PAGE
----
W5 probes the shadowy world of a body broker dealing in human remains
Published Friday, February 15, 2019 4:00PM EST
Last Updated Saturday, February 16, 2019 5:25PM EST
During a year-long investigation, W5 probed the dark and often illegal side of the “body broker” industry in the U.S. What we discovered is a world where noble donations in the name of science give way to nightmarish facilities and a trade in body parts for profit.
Our focus is Arthur Rathburn, a Detroit body broker who bought cadavers that had been donated to legitimate non transplant tissue banks to be used for science. But that’s not what happened. Rathburn would buy donated cadavers, dissect them and sell or lease the body parts to private companies. The bodies were used for everything from displays at medical seminars and workshops to crash and ballistics testing.
But W5’s investigation doesn’t stop at the American border. In an interview, Arthur Rathburn’s former delivery driver tells Sandie Rinaldo exactly where in Canada he and Rathburn delivered American-sourced cadavers.
Rathburn smuggled specimens across the Detroit-Windsor border by using falsified documents and, in some cases, by concealing the parts from Canadian customs agents.
Rathburn was convicted and is now serving a prison sentence that is under appeal. But a whistleblower who had been involved in the Rathburn investigation reveals to W5 that while that body broker may be in prison, others are believed to have taken up the shadowy business and continue the illicit cross-border smuggling of questionable specimens into Canada.
Sandie Rinaldo's first-person account of visiting a body donation centre
PHOENIX -- On a tree-lined street near downtown Phoenix, there is a non-descript, industrial-looking, one-story building, which could easily pass for a wholesale furniture warehouse.
But once inside the secured main entrance and the decorated green space, it quickly becomes apparent, appearances can be deceiving.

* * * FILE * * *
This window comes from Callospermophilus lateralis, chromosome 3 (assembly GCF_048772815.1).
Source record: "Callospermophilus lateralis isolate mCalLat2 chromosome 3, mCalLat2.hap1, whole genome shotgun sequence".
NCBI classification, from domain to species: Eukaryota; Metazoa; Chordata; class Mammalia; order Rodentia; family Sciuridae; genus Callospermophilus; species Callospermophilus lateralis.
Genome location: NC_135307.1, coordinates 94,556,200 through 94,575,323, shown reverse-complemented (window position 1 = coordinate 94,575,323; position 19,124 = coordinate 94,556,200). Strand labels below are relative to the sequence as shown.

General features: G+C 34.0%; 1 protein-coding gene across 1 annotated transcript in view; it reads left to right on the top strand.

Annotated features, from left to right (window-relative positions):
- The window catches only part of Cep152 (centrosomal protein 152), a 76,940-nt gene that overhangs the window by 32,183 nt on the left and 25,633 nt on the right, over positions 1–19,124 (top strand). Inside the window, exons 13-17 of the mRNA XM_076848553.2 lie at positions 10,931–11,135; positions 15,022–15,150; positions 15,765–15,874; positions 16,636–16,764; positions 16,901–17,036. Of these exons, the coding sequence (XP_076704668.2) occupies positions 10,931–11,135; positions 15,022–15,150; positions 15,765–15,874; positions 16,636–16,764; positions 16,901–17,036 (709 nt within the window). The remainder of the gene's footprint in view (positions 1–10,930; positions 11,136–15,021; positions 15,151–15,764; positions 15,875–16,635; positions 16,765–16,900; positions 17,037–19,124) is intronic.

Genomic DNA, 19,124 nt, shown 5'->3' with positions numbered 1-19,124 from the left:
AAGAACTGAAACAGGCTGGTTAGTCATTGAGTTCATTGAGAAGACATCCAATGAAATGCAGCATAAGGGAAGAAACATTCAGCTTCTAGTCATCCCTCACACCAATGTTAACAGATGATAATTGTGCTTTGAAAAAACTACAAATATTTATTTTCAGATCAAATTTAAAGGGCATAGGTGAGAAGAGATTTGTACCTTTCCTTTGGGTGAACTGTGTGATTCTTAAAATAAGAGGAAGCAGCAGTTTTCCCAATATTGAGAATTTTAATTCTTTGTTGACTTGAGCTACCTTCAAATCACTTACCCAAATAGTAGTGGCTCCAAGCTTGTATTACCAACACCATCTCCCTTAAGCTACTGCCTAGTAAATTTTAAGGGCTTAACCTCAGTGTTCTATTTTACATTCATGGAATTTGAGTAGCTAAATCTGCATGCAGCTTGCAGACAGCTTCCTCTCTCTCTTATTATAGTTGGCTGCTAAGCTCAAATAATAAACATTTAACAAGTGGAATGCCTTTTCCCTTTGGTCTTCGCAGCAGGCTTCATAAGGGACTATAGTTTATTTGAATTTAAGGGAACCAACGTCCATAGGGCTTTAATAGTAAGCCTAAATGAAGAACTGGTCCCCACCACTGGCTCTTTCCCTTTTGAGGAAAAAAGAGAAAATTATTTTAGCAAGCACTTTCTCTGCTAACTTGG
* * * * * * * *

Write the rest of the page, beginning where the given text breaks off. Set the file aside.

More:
This is the headquarters of Research for Life Arizona, a for-profit, non-transplant tissue bank, a place where medical schools and labs can purchase whole cadavers, or body parts, like heads, arms or spines for research and education. In the U.S., the sale of human remains is perfectly legal.
Research for Life charges institutions a fee for its services; preparing, dissecting and delivering human body parts. Donor families are not paid, but they do receive the ashes of the unused portions of their loved ones, free of charge.
According to a survey conducted by Reuters, of seven so-called body brokers, a typical charge, for providing a whole body, is $5,000; $750 for a brain; and $500 for the use of a head.
With 1,500 donors a year, and 15,000 registered future potential donors, there is no question; Research for Life is a lucrative business.
Garland Shreves is CEO. He told CTV’s W5, “It is absolutely a business of making money. I’m not ashamed of that. The reality is you took a tour of this facility. Today we happen to be sitting in a room that has cost more than a million dollars to put equipment in.”
Inside Shreve’s large facility, there is a refrigeration area, where donated cadavers are stored; a procurement room, where the bodies are dismembered; a surgical area for medical courses; and a room where cremated remains are kept in urns to be returned to families.
Touring the facility is not for the faint-hearted. I was in the receiving area with W5 producer Allya Davidson, and cameraman Jerry Vienneau, when two large refrigeration vans pulled up. Inside were multiple cadavers. It’s difficult to absorb what you’re seeing in this surrealistic place, with its chemical smells.
The room where bodies are dismembered, called the procurement room, is eerie and overwhelming. We are sensitive to the loss of personal privacy in this clinical environment, where nakedness is exposed, and the sounds of a medical saw fill the air. Respect for the dead is on my mind. I cannot look. Davidson and Vienneau watch through the lens of cameras. In their minds, the scene unfolding before us is not real.
Garland Shreves speaks passionately about appreciation for those who are gone. He is proud of what happens inside his facility, and of the larger community he says it serves.
“You know, donors are very important to the process. Without them, we’re not going to be able to advance medicine like we have over the last four decades.”
Watch W5's “The Body Broker” on CTV, Saturday at 7pm